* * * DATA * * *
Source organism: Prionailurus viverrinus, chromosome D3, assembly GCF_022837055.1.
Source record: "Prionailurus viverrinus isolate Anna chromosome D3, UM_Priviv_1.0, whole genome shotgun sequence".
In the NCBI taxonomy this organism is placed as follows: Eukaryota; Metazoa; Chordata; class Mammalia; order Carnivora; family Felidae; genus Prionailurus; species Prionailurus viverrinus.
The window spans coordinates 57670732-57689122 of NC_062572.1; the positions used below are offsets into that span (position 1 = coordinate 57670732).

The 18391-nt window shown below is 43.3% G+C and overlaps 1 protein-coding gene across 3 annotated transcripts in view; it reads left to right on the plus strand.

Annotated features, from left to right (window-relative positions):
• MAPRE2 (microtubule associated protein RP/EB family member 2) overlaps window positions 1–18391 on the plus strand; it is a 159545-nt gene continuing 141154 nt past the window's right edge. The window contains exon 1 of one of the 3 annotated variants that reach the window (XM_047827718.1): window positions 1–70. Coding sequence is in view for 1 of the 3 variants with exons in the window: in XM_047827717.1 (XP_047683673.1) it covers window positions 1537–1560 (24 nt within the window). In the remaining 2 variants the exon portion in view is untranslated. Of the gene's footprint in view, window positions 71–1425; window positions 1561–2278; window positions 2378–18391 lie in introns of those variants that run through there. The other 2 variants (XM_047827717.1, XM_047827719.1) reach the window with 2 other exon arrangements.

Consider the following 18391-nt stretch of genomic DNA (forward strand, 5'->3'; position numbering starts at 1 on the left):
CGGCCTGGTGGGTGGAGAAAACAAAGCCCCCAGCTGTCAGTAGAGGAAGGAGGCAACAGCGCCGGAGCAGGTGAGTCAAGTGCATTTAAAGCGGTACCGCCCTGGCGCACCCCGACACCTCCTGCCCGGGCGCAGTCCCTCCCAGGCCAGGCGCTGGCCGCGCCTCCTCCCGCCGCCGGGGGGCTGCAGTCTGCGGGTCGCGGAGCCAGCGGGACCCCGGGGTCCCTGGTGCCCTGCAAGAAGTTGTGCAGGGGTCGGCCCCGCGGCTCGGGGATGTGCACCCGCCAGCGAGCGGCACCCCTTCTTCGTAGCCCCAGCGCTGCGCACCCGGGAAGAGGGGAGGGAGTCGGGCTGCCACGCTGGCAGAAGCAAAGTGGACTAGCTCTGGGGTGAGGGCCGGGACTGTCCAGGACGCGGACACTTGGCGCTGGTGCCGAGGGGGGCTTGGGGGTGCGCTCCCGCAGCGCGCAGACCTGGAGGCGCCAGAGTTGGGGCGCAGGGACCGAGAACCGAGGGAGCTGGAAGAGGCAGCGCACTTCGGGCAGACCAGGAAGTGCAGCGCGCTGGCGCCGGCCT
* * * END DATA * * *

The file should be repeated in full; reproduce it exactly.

Source organism: Prionailurus viverrinus, chromosome D3, assembly GCF_022837055.1.
Source record: "Prionailurus viverrinus isolate Anna chromosome D3, UM_Priviv_1.0, whole genome shotgun sequence".
In the NCBI taxonomy this organism is placed as follows: Eukaryota; Metazoa; Chordata; class Mammalia; order Carnivora; family Felidae; genus Prionailurus; species Prionailurus viverrinus.
The window spans coordinates 57670732-57689122 of NC_062572.1; the positions used below are offsets into that span (position 1 = coordinate 57670732).

The 18391-nt window shown below is 43.3% G+C and overlaps 1 protein-coding gene across 3 annotated transcripts in view; it reads left to right on the plus strand.

Annotated features, from left to right (window-relative positions):
• MAPRE2 (microtubule associated protein RP/EB family member 2) overlaps window positions 1–18391 on the plus strand; it is a 159545-nt gene continuing 141154 nt past the window's right edge. The window contains exon 1 of one of the 3 annotated variants that reach the window (XM_047827718.1): window positions 1–70. Coding sequence is in view for 1 of the 3 variants with exons in the window: in XM_047827717.1 (XP_047683673.1) it covers window positions 1537–1560 (24 nt within the window). In the remaining 2 variants the exon portion in view is untranslated. Of the gene's footprint in view, window positions 71–1425; window positions 1561–2278; window positions 2378–18391 lie in introns of those variants that run through there. The other 2 variants (XM_047827717.1, XM_047827719.1) reach the window with 2 other exon arrangements.

Consider the following 18391-nt stretch of genomic DNA (forward strand, 5'->3'; position numbering starts at 1 on the left):
CGGCCTGGTGGGTGGAGAAAACAAAGCCCCCAGCTGTCAGTAGAGGAAGGAGGCAACAGCGCCGGAGCAGGTGAGTCAAGTGCATTTAAAGCGGTACCGCCCTGGCGCACCCCGACACCTCCTGCCCGGGCGCAGTCCCTCCCAGGCCAGGCGCTGGCCGCGCCTCCTCCCGCCGCCGGGGGGCTGCAGTCTGCGGGTCGCGGAGCCAGCGGGACCCCGGGGTCCCTGGTGCCCTGCAAGAAGTTGTGCAGGGGTCGGCCCCGCGGCTCGGGGATGTGCACCCGCCAGCGAGCGGCACCCCTTCTTCGTAGCCCCAGCGCTGCGCACCCGGGAAGAGGGGAGGGAGTCGGGCTGCCACGCTGGCAGAAGCAAAGTGGACTAGCTCTGGGGTGAGGGCCGGGACTGTCCAGGACGCGGACACTTGGCGCTGGTGCCGAGGGGGGCTTGGGGGTGCGCTCCCGCAGCGCGCAGACCTGGAGGCGCCAGAGTTGGGGCGCAGGGACCGAGAACCGAGGGAGCTGGAAGAGGCAGCGCACTTCGGGCAGACCAGGAAGTGCAGCGCGCTGGCGCCGGCCT